Contracts: the business of buying and selling Westies

Concerning Buyers
Anyone who reaches the point of contacting a breeder directly, either by e‑mail or phone, has already been attracted to the breed. Hopefully, that person has researched the breed characteristics and examined the home environment so they are ready to talk seriously with a seller. There will be a flood of information, questions and answers on the part of both buyer and seller before the point comes of saying “Yes, I want one of your pups”. Then follows more information, some of which may be forgotten or misunderstood if there is not a written copy of the understandings in the hands of both buyer and seller. This is for your own protection as a buyer.

For example, you need to be sure exactly what is being offered, male or female, age of the animal, when it can be expected to come to your home, what guarantees can accompany the dog, such as health, including conditions under which the pup can or can not be returned to the breeder. You need to know the price, any taxes, transportation arrangements, and the price for it, as well as how and when the breeder expects payment. If a deposit is requested, you need to know how much it is, whether it is refundable or non‑refundable, and under what conditions. Are there food requirements? Are there spay/neuter requirements, and is there a time‑line on that? How is the dog registered and when do you get the official registration papers? Keep in mind that dogs sold as ‘purebred’ must be supplied with registration papers ‘free’ of additional cost under the Canada Pedigree Act of the Canadian National Livestock Registry. The Registration Papers consist of a certificate of registration issued by The Canadian Kennel Club which has, among other information, the dog’s official name and number along with the official names and numbers of its parents. A certificate of Certified Pedigree may also be issued, which lists the dog’s ancestors over three to five generations. For those who plan to show the dog to obtain champion status, and perhaps breed it, these papers showing authenticity and lineage are necessary. For pet buyers, these papers are your official proof that you got what you paid for, a purebred puppy.

It is no good to have all these details by word of mouth only. Nothing may go wrong, but if it does ‑ if there is a misunderstanding of any kind, or misinterpretation of information given or received, you could be out your puppy, and/or your deposit or you may have no redress if the puppy is very sick or dies. It is so important for you to get a contract. It protects everyone.

Look for time limits in the health part of the guarantee. They usually run from one to three years. However, there may be some conditions for a money‑back guarantee or replacements offered by some breeders, and some will offer to take the puppy back. Of course, if any money changes hands, there should be a written receipt. If you as a buyer are not satisfied with the conditions under which you are preparing to buy the puppy, you can always look elsewhere.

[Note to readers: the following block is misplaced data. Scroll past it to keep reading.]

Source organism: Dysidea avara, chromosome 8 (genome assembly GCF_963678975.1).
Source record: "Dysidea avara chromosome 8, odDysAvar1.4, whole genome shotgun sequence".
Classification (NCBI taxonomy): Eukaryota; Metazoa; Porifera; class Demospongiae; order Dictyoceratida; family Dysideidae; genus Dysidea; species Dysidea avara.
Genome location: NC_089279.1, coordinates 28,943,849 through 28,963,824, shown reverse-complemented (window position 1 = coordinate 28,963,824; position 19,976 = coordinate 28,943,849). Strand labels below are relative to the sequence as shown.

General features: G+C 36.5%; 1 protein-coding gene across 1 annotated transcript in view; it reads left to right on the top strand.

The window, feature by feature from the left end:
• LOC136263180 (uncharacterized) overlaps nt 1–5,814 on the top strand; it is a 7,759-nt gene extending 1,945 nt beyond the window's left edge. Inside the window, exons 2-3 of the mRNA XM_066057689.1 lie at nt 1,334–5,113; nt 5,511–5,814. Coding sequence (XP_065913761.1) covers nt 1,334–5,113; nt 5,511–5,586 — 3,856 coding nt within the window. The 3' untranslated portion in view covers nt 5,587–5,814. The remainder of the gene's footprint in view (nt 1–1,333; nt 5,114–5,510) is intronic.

Concerning Breeders
Contracts can be considered as bothersome extra work but they protect both your pocketbook and your reputation as a reliable breeder. You the breeder must decide what items and conditions you will cover in a contract, and you must also be willing to stand behind it. For example, such things as the price of the dog, its health and what extended help or coverage you are willing to give for the dog’s lifetime are considerations. Will you take the dog back if the owner can no longer keep it or if there are health problems beyond the owner’s ability to manage? Some breeders retain ownership of the pup for a few months to be sure all is going well before the sale is finalized. Some breeders insist on being co-owners for the life of the dog, or until a championship is achieved. If you sell a show-quality dog and require a championship be put on it, it must be clear if this is at the buyer’s expense, or some other arrangement can be made. You can attach conditions to any items in the contract to further clarify what you are willing to cover. Times are changing and more people expect redress for things they regard as unsatisfactory. Many breeders will put conditions on a female such as wanting the bitch to be bred once, for which they will want to choose the stud dog. They will also want their choice of puppy from the first litter; or on the contrary the breeder will specify that the dog must be spayed or neutered and will want to have a signed non-breeding contract or veterinarian verification for the operation. Breeders may also put in writing that they will claim for damages if breeding is done contrary to the arrangements. If a bitch is to be bred, will she be kept at the owner's home or at the breeder's. Who will pay the expenses?

Also, it is the breeders’ responsibility to keep all CKC registration and pedigree and ownership transfer information accurately and up to date with the CKC. These papers must be made available to the puppy buyers at no extra charge to them and delivered within a short time of purchase.

If you are a member of the CKC, be sure that you know and will follow their policies and regulations.

The CKC states in its Policy and Procedures Manual Chapter 11, page 11.9 Article 14a: The Discipline Committee will not entertain complaints that involve contractual agreements between parties in which there is no allegation of a violation of the Animal Pedigree Act, The Club's By‑Laws or its rules and regulations for Canadian Kennel Club activities. Any such complaints shall be refused by the Canadian Kennel Club Head Office and the complaint fee returned along with a comment stating that the Complainant may wish to consider seeking redress in civil court.

Author: Anne Matheson